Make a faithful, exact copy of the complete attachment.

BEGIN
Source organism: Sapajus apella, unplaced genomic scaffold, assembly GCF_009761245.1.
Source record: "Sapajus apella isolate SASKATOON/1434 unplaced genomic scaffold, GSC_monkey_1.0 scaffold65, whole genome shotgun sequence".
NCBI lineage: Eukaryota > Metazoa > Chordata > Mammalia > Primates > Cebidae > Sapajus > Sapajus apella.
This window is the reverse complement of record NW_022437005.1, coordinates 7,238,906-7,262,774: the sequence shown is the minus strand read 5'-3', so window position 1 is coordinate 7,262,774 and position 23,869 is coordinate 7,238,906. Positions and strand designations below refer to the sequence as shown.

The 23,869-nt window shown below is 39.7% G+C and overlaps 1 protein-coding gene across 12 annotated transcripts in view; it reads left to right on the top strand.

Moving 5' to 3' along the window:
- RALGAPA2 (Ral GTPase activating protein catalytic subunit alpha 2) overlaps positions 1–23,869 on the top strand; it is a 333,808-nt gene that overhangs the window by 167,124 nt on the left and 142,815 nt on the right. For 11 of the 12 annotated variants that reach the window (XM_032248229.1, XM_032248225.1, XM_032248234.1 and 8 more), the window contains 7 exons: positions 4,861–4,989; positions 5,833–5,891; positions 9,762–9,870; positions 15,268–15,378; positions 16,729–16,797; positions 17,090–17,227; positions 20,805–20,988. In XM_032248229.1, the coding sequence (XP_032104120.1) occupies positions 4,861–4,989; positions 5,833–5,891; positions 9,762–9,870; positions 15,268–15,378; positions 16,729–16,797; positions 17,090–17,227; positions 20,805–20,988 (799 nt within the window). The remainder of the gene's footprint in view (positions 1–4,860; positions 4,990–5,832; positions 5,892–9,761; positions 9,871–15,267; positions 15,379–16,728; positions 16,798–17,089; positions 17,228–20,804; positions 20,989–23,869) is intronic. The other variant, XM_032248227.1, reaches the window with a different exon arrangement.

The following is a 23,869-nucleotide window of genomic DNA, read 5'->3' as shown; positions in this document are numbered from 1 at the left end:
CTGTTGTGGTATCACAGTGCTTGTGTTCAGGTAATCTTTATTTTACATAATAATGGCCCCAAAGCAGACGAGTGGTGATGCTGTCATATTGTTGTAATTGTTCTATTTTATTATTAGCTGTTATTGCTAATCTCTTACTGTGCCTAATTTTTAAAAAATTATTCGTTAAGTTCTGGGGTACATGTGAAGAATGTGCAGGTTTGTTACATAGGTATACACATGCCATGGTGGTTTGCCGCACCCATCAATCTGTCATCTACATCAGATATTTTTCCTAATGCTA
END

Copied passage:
Source organism: Sapajus apella, unplaced genomic scaffold, assembly GCF_009761245.1.
Source record: "Sapajus apella isolate SASKATOON/1434 unplaced genomic scaffold, GSC_monkey_1.0 scaffold65, whole genome shotgun sequence".
NCBI lineage: Eukaryota > Metazoa > Chordata > Mammalia > Primates > Cebidae > Sapajus > Sapajus apella.
This window is the reverse complement of record NW_022437005.1, coordinates 7,238,906-7,262,774: the sequence shown is the minus strand read 5'-3', so window position 1 is coordinate 7,262,774 and position 23,869 is coordinate 7,238,906. Positions and strand designations below refer to the sequence as shown.

The 23,869-nt window shown below is 39.7% G+C and overlaps 1 protein-coding gene across 12 annotated transcripts in view; it reads left to right on the top strand.

Moving 5' to 3' along the window:
- RALGAPA2 (Ral GTPase activating protein catalytic subunit alpha 2) overlaps positions 1–23,869 on the top strand; it is a 333,808-nt gene that overhangs the window by 167,124 nt on the left and 142,815 nt on the right. For 11 of the 12 annotated variants that reach the window (XM_032248229.1, XM_032248225.1, XM_032248234.1 and 8 more), the window contains 7 exons: positions 4,861–4,989; positions 5,833–5,891; positions 9,762–9,870; positions 15,268–15,378; positions 16,729–16,797; positions 17,090–17,227; positions 20,805–20,988. In XM_032248229.1, the coding sequence (XP_032104120.1) occupies positions 4,861–4,989; positions 5,833–5,891; positions 9,762–9,870; positions 15,268–15,378; positions 16,729–16,797; positions 17,090–17,227; positions 20,805–20,988 (799 nt within the window). The remainder of the gene's footprint in view (positions 1–4,860; positions 4,990–5,832; positions 5,892–9,761; positions 9,871–15,267; positions 15,379–16,728; positions 16,798–17,089; positions 17,228–20,804; positions 20,989–23,869) is intronic. The other variant, XM_032248227.1, reaches the window with a different exon arrangement.

The following is a 23,869-nucleotide window of genomic DNA, read 5'->3' as shown; positions in this document are numbered from 1 at the left end:
CTGTTGTGGTATCACAGTGCTTGTGTTCAGGTAATCTTTATTTTACATAATAATGGCCCCAAAGCAGACGAGTGGTGATGCTGTCATATTGTTGTAATTGTTCTATTTTATTATTAGCTGTTATTGCTAATCTCTTACTGTGCCTAATTTTTAAAAAATTATTCGTTAAGTTCTGGGGTACATGTGAAGAATGTGCAGGTTTGTTACATAGGTATACACATGCCATGGTGGTTTGCCGCACCCATCAATCTGTCATCTACATCAGATATTTTTCCTAATGCTA